I am breaking one of my sacred rules. Talking politics. I avoid politics, I think my grandfather, Opa, had the same temperament. There was no talk of his political life before immigrating to America and I don’t know anything about his views. The only memory I have of his political views was seeing him on the verge of tears when President Kennedy died.
Politics and environmentalism have had a long affiliation. I am an environmentalist. You wouldn’t want your home, that sat on the bottom of a hill for over eighty years undisturbed, washed into the river because a developer bent the rules and built a development on a slope above it that caused a collapse of the entire hillside when heavier rains than usual arrived. Those that chain themselves to trees and protest the bulldozing of entire tracts of land bring attention to the problem, but no solution. Those that harvest trees and denude the area of natural vegetation have those chained to the trees arrested, but offer no solution. It is a vicious cycle. Both sides lose.
In the environmental community and the development community, there are now some looking for a middle ground. They are communicating, sitting down together, and working on solutions. It is not about winning and both sides now realize that working together is a benefit. If you follow the rules, I believe that there is always a political middle ground that meets the needs of both sides.
I have been receiving messages from friends in the South about Obama and his politics that border on hate mail. These anti-Obama messages are unbelievable. Unbelievable to me that, in this day and age, that there are those who never will see the forest because of the trees. There is a naïve, almost childlike tone to these messages. I am concerned, these messages seem to try and divide us. We don’t need less government and we don’t need more government. We need a government that is for the people, by the people, and of the people. Yes, it is a cliché. But government has forgotten that the people and the government were formed as a partnership. Obama does have the skills to be a good president. Obama was not my first choice, however he will be a good president, as good as we make him. In this day and age, our presidents don’t preside, they are project managers. It is up to us to make sure that our representatives in Congress carry our message to Washington. It is up to all of us to stop taking sides and to sit down and look for common ground and work on solutions.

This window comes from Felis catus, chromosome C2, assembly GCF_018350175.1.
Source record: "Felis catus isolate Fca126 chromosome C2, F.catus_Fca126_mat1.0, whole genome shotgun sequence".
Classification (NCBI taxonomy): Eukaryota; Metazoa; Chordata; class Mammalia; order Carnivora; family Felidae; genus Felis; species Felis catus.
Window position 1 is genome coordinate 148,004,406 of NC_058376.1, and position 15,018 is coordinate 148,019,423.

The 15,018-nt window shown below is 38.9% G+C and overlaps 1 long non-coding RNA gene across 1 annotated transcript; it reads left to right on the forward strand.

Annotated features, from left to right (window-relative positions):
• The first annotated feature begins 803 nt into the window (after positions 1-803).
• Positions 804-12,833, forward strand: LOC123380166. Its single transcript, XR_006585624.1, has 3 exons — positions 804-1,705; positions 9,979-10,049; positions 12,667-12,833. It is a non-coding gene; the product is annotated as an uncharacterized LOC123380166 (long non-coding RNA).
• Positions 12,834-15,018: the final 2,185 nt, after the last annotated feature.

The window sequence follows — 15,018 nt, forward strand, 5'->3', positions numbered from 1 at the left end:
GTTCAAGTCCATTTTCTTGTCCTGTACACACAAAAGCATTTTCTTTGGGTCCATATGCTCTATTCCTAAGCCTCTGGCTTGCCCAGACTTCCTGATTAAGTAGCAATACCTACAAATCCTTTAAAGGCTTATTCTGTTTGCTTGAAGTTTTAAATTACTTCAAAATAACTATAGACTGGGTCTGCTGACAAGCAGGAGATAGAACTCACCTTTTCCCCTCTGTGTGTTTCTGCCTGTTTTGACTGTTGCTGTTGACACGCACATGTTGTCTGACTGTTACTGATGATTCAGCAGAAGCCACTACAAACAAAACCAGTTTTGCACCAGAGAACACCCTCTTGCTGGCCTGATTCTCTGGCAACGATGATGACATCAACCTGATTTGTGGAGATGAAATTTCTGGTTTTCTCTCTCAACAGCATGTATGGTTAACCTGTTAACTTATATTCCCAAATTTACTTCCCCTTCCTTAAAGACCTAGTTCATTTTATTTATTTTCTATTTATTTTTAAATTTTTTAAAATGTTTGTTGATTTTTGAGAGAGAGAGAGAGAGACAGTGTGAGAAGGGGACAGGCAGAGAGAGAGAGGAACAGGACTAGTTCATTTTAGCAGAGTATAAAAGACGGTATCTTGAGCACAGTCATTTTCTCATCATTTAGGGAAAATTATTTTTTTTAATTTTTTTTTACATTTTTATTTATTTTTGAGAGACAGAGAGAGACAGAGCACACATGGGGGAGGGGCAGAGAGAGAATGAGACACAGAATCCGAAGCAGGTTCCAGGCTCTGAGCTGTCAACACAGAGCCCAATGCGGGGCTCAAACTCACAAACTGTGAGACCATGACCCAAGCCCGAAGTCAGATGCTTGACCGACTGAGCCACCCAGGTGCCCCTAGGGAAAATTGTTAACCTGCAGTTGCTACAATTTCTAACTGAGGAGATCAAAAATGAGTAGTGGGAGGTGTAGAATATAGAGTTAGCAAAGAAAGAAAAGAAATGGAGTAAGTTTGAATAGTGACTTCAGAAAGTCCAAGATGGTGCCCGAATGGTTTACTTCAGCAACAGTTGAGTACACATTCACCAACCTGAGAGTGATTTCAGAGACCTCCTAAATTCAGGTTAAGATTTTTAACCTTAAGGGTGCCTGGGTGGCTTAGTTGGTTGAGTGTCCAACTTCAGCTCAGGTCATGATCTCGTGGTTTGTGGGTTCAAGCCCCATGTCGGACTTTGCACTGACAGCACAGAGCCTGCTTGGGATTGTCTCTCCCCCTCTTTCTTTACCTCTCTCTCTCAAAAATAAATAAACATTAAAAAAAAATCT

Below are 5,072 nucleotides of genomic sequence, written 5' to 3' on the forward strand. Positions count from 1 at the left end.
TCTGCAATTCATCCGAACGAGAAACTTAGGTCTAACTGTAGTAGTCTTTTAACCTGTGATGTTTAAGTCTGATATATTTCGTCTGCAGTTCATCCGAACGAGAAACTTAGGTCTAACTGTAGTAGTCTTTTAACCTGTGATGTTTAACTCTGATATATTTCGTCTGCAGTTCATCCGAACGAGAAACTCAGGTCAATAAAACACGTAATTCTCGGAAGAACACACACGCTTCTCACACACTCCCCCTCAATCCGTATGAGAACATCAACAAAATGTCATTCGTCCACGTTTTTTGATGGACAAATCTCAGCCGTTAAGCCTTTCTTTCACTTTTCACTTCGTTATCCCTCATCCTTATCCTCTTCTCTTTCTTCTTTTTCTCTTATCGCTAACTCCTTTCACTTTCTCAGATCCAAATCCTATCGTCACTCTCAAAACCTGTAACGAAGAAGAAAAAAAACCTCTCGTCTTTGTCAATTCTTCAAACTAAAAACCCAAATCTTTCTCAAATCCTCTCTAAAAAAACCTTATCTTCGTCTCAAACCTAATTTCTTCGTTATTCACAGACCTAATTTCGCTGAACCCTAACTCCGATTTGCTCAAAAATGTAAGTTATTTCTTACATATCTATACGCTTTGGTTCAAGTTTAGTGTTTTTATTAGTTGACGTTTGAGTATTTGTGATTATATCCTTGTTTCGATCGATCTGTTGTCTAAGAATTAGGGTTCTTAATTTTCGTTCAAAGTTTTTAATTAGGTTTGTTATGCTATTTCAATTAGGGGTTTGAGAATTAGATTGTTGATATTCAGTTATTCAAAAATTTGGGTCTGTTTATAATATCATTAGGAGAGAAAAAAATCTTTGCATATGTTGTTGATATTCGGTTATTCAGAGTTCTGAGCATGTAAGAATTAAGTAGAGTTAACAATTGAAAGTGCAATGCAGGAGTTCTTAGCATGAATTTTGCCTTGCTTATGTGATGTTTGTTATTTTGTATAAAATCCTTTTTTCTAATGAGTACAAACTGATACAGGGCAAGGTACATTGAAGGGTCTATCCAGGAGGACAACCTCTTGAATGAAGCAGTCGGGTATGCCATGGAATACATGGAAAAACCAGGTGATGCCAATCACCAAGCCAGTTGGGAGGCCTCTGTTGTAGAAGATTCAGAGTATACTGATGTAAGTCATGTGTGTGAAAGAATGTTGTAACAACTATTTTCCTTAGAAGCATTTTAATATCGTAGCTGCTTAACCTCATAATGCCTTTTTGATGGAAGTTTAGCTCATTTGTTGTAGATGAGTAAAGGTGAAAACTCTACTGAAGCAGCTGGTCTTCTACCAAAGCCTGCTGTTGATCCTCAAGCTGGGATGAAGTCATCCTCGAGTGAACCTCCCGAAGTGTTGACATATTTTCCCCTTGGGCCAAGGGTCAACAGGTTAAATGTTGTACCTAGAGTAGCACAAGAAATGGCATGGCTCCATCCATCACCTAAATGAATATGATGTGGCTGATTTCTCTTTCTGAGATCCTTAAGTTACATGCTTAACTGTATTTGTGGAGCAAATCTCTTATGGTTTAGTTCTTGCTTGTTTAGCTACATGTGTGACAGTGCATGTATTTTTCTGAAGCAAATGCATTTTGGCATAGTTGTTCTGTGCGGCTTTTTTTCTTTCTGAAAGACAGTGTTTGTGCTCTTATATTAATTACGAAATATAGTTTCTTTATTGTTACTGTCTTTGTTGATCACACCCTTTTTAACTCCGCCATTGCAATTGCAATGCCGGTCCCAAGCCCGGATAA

Solutions must have eluded Opa. My brother has always puzzled about why Opa and Oma left Europe late, just before the WW II implosion, and lost most of their wealth. They left Eger,Czech in October of 1938. Relatives and friends immigrated much earlier and seemed, monetarily, to be in a much better position than Opa and Oma. I can only speculate. Staying until it was almost impossible to leave may have been fueled by the political climate in Sudetenland.
Sudetenland was a historical region of the northern Czech Republic along the Polish border. Long inhabited by ethnic Germans, it was seized by the Nazis in September 1938 and was restored to Czechoslovakia in 1945, after which the German population was expelled. Formerly part of Austria, the predominantly German-speaking area was incorporated into Czechoslovakia after World War I. Discontent among the Sudeten Germans was exploited in the mid-1930s by the Nazi Party and its local leader Konrad Henlein. The inflammatory situation convinced Britain and France that, to avoid war, Czechoslovakia must be persuaded to give the region autonomy. Adolf Hitler's demand that the region be ceded to Germany was initially rejected, but the cession was later accomplished by the Munich agreement. After World War II the region was restored to Czechoslovakia, which expelled its German inhabitants and repopulated the area with Czechs. Just politics?
We have political opportunities given to us by enlightened men who founded this nation. As a “closet” German Jew, I can only imagine what Opa thought while watching, from America, his Sudeten homeland disintegrate. In 1940, the family made it to America and were safe with relatives, and after the war, there were no longer any political solutions and no chance to ever return home.
Immigrants made America a melting pot of cultures and races. George Washington's financial advisor and assistant was a Jewish man named Hayim Solomon. Hayim loaned a lot of his own funds to the cause. He is considered the financial hero of the Revolution. In 1783, after the war, a fraction of the money was actually repaid. Practicing Episcopalian Alexander Hamilton has at least half-Jewish in his ancestry. If we count Deism (and Unitarianism), there were some big names among the non-Christians -- Tom Paine, Ben Franklin and Thomas Jefferson. The anti-Obama messages being sent to me hint of the man not being suitable for office because of his familiarity with Muslim culture, because he isn’t Christian enough to lead this nation. I could quote some scripture here, but I am on a political quest.
Our founding fathers gave us the political tools to develop solutions. How do we get our government back to the fundamentals? How do we make people see how far away from the principles that defined the beginning of this democracy we have come and to sit down together to look for solutions?